Alabama is one of the reddest states in the union, so whichever Republican emerges from the primary campaign to replace retiring Senator Richard Shelby will be the odds-on favorite to win in November 2022.
Naturally, the potential field of candidates is large. The state elected a political newcomer in 2020 — former college football coach Tommy Tuberville — so holding statewide office is not the advantage it used to be. But some politicians in Alabama are better known than others, which will definitely be a plus at the beginning of the race.
Here are 4 potential candidates as reported by the Montgomery Advertiser.
Alabama Secretary of State John Merrill said Monday he was mulling a run and would make a decision in early April.
“The person that replaces Richard Shelby needs to be someone who is a proven, effective, conservative leader,” Merrill said. “That’s the example that Sen. Shelby set for us.”
Merrill said he was reaching out to supporters to gauge the potential for a run. Merrill, secretary of state since 2015, mounted a Senate campaign in 2019 for the seat now held by Republican U.S. Sen. Tommy Tuberville. He dropped out in December of that year, a few weeks after former U.S. Sen. Jeff Sessions entered the primary.
You may recall Sessions finished first in the primary with 33 percent of the vote to Tuberville’s 31 percent. But Donald Trump, who had never forgiven Sessions for recusing himself from the Russia collusion case, mounted a furious revenge campaign, backing Tuberville in the runoff election.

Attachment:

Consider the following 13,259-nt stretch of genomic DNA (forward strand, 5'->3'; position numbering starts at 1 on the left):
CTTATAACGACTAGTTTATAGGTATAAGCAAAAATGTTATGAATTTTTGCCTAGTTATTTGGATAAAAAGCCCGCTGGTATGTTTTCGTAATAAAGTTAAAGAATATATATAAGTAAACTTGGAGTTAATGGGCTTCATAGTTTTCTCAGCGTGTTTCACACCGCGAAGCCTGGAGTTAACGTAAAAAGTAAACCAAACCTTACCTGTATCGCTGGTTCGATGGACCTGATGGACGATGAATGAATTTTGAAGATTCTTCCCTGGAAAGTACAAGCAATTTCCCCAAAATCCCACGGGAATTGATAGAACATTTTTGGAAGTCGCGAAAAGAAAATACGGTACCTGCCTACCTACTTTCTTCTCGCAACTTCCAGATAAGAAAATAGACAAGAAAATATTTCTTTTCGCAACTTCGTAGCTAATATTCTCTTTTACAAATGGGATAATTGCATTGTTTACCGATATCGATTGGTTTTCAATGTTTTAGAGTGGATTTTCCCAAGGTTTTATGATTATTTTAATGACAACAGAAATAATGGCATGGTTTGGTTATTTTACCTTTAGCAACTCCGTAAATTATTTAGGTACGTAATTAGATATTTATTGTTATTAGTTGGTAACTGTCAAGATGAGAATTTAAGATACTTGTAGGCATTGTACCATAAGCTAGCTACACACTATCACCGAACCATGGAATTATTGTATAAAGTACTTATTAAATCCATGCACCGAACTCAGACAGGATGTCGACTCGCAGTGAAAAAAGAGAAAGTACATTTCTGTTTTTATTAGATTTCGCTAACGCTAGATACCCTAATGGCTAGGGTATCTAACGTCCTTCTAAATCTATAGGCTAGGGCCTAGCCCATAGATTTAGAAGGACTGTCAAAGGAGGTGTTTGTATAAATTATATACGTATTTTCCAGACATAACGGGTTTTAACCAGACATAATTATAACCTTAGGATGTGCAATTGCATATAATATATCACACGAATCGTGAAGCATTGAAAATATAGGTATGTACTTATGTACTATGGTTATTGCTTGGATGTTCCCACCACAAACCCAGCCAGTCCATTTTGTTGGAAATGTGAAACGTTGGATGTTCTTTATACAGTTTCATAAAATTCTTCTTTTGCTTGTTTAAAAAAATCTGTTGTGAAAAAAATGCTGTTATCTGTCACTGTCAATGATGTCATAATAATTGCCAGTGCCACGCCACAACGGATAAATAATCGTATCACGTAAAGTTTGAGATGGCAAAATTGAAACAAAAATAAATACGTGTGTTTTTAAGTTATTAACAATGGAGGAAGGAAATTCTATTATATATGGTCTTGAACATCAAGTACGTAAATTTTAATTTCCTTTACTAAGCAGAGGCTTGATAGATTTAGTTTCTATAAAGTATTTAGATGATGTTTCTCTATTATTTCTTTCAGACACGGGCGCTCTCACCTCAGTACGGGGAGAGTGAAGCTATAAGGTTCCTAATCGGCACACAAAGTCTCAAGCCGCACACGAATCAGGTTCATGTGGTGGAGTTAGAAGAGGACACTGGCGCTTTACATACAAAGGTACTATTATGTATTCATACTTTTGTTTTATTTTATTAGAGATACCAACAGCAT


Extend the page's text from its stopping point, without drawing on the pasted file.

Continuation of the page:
Sessions didn’t even get 40 percent of the vote and Tuberville went on to win the general election, ousting Democrat Doug Jones.
Jones will not be a candidate this time around. He issued a statement praising Shelby. “I always appreciated his counsel and friendship (and an occasional after-hours bourbon), which he shared so generously during my tenure,” the statement said. “We wish him all the best in his retirement. Simple thanks is not enough to express our appreciation for his tireless work on behalf of Alabama.”
Easily the most interesting candidate in the race would be Rep. Mo Brooks, who is keeping his options open for the time being.
Brooks drew national attention for speaking at the Jan. 6 “Stop the Steal” rally, declaring that it was the day “American patriots start taking down names and kicking ass.” Attendees of the rally later rioted at the U.S. Capitol, which resulted in at least five deaths, including one Alabamian. Brooks condemned the violence later but falsely attempted to blame it on Antifa.
“Quite frankly, the last 3 months of scurrilous & palpable false attacks on me by Socialist Democrats & their Fake News Media allies have been a wonderful blessing because they have sent my state-wide name I.D. and Republican Primary support through the roof,” Brooks said in a statement. His office declined to say when Brooks might make a decision.
Brooks will no doubt seem extreme in the stuffy offices of the New York Times and Washington Post. But he’s fine with Alabamans and he’s right — all the negative publicity he’s been getting from the liberal press makes him the odds-on favorite to win.
Shelby’s former chief of staff, Katie Boyd Britt, may also declare her candidacy. Britt is little known outside of business circles in the state, having been president of the Business Council of Alabama. But she has the benefit of having worked off and on for Shelby since 2004 and may get the retiring senator’s endorsement.
Lastly, Rep. Gary Palmer, who decided against a run in 2020 despite support from the conservative Club for Growth, may enter the race. If he does, he may attract a lot of support from center-right groups who see Rep. Brooks as a problem.